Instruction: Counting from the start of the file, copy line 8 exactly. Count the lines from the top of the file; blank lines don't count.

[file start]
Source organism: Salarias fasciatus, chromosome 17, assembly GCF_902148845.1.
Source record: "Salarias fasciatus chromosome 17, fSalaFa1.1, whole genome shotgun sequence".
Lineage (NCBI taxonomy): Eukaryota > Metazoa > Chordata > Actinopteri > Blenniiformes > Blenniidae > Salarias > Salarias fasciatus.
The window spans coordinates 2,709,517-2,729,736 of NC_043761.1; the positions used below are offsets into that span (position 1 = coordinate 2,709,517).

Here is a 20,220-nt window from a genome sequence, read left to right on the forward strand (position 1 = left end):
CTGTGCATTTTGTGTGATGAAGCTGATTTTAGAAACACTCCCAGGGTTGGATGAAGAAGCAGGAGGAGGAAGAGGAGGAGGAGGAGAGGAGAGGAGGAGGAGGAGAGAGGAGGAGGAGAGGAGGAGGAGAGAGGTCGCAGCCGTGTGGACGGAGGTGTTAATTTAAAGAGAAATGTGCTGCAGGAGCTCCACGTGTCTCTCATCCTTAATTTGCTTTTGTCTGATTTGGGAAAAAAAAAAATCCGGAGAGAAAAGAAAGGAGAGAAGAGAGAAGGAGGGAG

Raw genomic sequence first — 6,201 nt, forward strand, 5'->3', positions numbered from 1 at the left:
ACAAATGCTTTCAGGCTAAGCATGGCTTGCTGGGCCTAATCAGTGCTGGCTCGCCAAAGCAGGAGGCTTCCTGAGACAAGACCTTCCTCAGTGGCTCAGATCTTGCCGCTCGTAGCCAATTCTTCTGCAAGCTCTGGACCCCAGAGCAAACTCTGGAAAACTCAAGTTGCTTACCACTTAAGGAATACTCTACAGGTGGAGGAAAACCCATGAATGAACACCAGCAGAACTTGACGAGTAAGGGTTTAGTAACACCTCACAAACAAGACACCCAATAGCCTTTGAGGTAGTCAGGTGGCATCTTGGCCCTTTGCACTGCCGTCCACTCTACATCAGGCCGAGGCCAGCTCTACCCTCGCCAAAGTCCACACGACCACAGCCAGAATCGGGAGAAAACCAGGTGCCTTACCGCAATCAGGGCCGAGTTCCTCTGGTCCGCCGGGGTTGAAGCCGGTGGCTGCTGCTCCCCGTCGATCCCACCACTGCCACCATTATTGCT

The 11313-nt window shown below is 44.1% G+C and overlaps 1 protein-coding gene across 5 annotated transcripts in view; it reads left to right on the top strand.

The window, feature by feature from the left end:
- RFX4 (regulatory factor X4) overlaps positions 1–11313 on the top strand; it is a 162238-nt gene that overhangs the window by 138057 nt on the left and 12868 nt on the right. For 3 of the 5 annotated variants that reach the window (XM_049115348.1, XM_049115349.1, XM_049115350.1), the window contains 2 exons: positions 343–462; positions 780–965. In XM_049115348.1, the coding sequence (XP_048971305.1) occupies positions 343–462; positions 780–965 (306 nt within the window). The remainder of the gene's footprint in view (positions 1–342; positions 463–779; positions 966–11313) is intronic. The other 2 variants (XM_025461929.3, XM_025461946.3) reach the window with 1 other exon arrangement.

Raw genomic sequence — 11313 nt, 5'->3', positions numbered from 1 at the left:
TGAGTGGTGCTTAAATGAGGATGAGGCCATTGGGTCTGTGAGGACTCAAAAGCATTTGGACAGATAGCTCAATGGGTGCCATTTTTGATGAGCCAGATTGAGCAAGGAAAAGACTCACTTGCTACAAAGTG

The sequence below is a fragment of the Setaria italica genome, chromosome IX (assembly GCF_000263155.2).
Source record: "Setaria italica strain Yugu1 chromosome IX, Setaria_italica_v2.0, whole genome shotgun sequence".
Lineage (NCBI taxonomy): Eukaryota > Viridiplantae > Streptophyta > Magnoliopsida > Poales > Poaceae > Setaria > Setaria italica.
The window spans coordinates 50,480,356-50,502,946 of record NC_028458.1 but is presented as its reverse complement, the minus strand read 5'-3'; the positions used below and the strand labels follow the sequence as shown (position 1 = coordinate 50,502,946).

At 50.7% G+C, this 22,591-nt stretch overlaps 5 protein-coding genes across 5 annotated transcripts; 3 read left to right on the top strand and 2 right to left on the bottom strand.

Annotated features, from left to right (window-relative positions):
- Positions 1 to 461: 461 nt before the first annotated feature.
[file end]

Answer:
ACAAATGCTTTCAGGCTAAGCATGGCTTGCTGGGCCTAATCAGTGCTGGCTCGCCAAAGCAGGAGGCTTCCTGAGACAAGACCTTCCTCAGTGGCTCAGATCTTGCCGCTCGTAGCCAATTCTTCTGCAAGCTCTGGACCCCAGAGCAAACTCTGGAAAACTCAAGTTGCTTACCACTTAAGGAATACTCTACAGGTGGAGGAAAACCCATGAATGAACACCAGCAGAACTTGACGAGTAAGGGTTTAGTAACACCTCACAAACAAGACACCCAATAGCCTTTGAGGTAGTCAGGTGGCATCTTGGCCCTTTGCACTGCCGTCCACTCTACATCAGGCCGAGGCCAGCTCTACCCTCGCCAAAGTCCACACGACCACAGCCAGAATCGGGAGAAAACCAGGTGCCTTACCGCAATCAGGGCCGAGTTCCTCTGGTCCGCCGGGGTTGAAGCCGGTGGCTGCTGCTCCCCGTCGATCCCACCACTGCCACCATTATTGCT